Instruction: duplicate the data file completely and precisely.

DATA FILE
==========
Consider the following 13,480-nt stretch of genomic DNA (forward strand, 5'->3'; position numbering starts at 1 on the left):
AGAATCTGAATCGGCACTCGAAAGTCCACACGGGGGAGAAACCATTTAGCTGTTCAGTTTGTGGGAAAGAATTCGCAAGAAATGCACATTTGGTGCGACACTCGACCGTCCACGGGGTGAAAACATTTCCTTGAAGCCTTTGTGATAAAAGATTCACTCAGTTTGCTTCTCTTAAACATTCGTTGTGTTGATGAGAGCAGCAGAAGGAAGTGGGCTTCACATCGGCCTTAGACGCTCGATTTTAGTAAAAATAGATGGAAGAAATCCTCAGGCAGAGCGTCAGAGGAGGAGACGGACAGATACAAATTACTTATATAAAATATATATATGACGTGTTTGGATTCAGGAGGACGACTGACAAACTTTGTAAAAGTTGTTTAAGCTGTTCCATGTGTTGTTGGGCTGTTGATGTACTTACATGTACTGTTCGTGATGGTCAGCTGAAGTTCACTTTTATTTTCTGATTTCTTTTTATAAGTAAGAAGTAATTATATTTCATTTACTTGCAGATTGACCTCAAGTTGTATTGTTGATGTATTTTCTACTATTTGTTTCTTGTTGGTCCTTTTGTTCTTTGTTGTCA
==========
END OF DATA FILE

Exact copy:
Consider the following 13,480-nt stretch of genomic DNA (forward strand, 5'->3'; position numbering starts at 1 on the left):
AGAATCTGAATCGGCACTCGAAAGTCCACACGGGGGAGAAACCATTTAGCTGTTCAGTTTGTGGGAAAGAATTCGCAAGAAATGCACATTTGGTGCGACACTCGACCGTCCACGGGGTGAAAACATTTCCTTGAAGCCTTTGTGATAAAAGATTCACTCAGTTTGCTTCTCTTAAACATTCGTTGTGTTGATGAGAGCAGCAGAAGGAAGTGGGCTTCACATCGGCCTTAGACGCTCGATTTTAGTAAAAATAGATGGAAGAAATCCTCAGGCAGAGCGTCAGAGGAGGAGACGGACAGATACAAATTACTTATATAAAATATATATATGACGTGTTTGGATTCAGGAGGACGACTGACAAACTTTGTAAAAGTTGTTTAAGCTGTTCCATGTGTTGTTGGGCTGTTGATGTACTTACATGTACTGTTCGTGATGGTCAGCTGAAGTTCACTTTTATTTTCTGATTTCTTTTTATAAGTAAGAAGTAATTATATTTCATTTACTTGCAGATTGACCTCAAGTTGTATTGTTGATGTATTTTCTACTATTTGTTTCTTGTTGGTCCTTTTGTTCTTTGTTGTCA